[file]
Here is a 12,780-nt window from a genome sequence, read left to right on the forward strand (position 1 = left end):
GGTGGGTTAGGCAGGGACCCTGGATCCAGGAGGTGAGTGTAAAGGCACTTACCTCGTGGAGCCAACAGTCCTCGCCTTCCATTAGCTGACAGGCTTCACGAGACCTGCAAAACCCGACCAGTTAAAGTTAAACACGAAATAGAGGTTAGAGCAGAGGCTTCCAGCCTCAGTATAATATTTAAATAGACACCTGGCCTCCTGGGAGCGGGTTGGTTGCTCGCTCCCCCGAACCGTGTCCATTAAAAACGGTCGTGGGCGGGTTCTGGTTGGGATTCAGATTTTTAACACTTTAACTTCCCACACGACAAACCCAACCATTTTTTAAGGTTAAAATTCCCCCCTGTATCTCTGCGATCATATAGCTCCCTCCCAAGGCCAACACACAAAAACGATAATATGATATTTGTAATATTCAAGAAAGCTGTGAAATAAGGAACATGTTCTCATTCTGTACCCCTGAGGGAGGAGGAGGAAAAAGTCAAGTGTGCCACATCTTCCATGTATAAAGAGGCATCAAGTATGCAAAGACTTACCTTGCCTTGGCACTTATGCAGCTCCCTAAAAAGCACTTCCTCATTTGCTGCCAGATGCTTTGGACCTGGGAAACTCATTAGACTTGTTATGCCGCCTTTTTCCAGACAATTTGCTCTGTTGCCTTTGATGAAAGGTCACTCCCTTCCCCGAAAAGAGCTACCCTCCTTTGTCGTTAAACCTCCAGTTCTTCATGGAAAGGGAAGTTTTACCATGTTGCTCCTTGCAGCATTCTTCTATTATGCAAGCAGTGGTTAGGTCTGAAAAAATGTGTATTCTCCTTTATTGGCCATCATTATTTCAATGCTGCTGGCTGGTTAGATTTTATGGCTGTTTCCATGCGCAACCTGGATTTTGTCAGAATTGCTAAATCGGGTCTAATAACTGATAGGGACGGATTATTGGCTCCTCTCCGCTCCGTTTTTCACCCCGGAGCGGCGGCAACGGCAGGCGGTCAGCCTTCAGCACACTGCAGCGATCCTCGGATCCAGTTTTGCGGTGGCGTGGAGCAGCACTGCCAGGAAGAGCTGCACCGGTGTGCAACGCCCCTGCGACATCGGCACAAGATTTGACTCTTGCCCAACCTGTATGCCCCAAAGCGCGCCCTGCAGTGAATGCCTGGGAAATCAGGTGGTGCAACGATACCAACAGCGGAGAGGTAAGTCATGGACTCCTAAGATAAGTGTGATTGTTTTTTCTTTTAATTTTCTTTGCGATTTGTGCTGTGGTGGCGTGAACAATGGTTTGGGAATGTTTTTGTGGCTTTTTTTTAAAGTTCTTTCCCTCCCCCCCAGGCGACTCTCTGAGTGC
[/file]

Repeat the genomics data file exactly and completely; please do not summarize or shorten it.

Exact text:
Here is a 12,780-nt window from a genome sequence, read left to right on the forward strand (position 1 = left end):
GGTGGGTTAGGCAGGGACCCTGGATCCAGGAGGTGAGTGTAAAGGCACTTACCTCGTGGAGCCAACAGTCCTCGCCTTCCATTAGCTGACAGGCTTCACGAGACCTGCAAAACCCGACCAGTTAAAGTTAAACACGAAATAGAGGTTAGAGCAGAGGCTTCCAGCCTCAGTATAATATTTAAATAGACACCTGGCCTCCTGGGAGCGGGTTGGTTGCTCGCTCCCCCGAACCGTGTCCATTAAAAACGGTCGTGGGCGGGTTCTGGTTGGGATTCAGATTTTTAACACTTTAACTTCCCACACGACAAACCCAACCATTTTTTAAGGTTAAAATTCCCCCCTGTATCTCTGCGATCATATAGCTCCCTCCCAAGGCCAACACACAAAAACGATAATATGATATTTGTAATATTCAAGAAAGCTGTGAAATAAGGAACATGTTCTCATTCTGTACCCCTGAGGGAGGAGGAGGAAAAAGTCAAGTGTGCCACATCTTCCATGTATAAAGAGGCATCAAGTATGCAAAGACTTACCTTGCCTTGGCACTTATGCAGCTCCCTAAAAAGCACTTCCTCATTTGCTGCCAGATGCTTTGGACCTGGGAAACTCATTAGACTTGTTATGCCGCCTTTTTCCAGACAATTTGCTCTGTTGCCTTTGATGAAAGGTCACTCCCTTCCCCGAAAAGAGCTACCCTCCTTTGTCGTTAAACCTCCAGTTCTTCATGGAAAGGGAAGTTTTACCATGTTGCTCCTTGCAGCATTCTTCTATTATGCAAGCAGTGGTTAGGTCTGAAAAAATGTGTATTCTCCTTTATTGGCCATCATTATTTCAATGCTGCTGGCTGGTTAGATTTTATGGCTGTTTCCATGCGCAACCTGGATTTTGTCAGAATTGCTAAATCGGGTCTAATAACTGATAGGGACGGATTATTGGCTCCTCTCCGCTCCGTTTTTCACCCCGGAGCGGCGGCAACGGCAGGCGGTCAGCCTTCAGCACACTGCAGCGATCCTCGGATCCAGTTTTGCGGTGGCGTGGAGCAGCACTGCCAGGAAGAGCTGCACCGGTGTGCAACGCCCCTGCGACATCGGCACAAGATTTGACTCTTGCCCAACCTGTATGCCCCAAAGCGCGCCCTGCAGTGAATGCCTGGGAAATCAGGTGGTGCAACGATACCAACAGCGGAGAGGTAAGTCATGGACTCCTAAGATAAGTGTGATTGTTTTTTCTTTTAATTTTCTTTGCGATTTGTGCTGTGGTGGCGTGAACAATGGTTTGGGAATGTTTTTGTGGCTTTTTTTTAAAGTTCTTTCCCTCCCCCCCAGGCGACTCTCTGAGTGC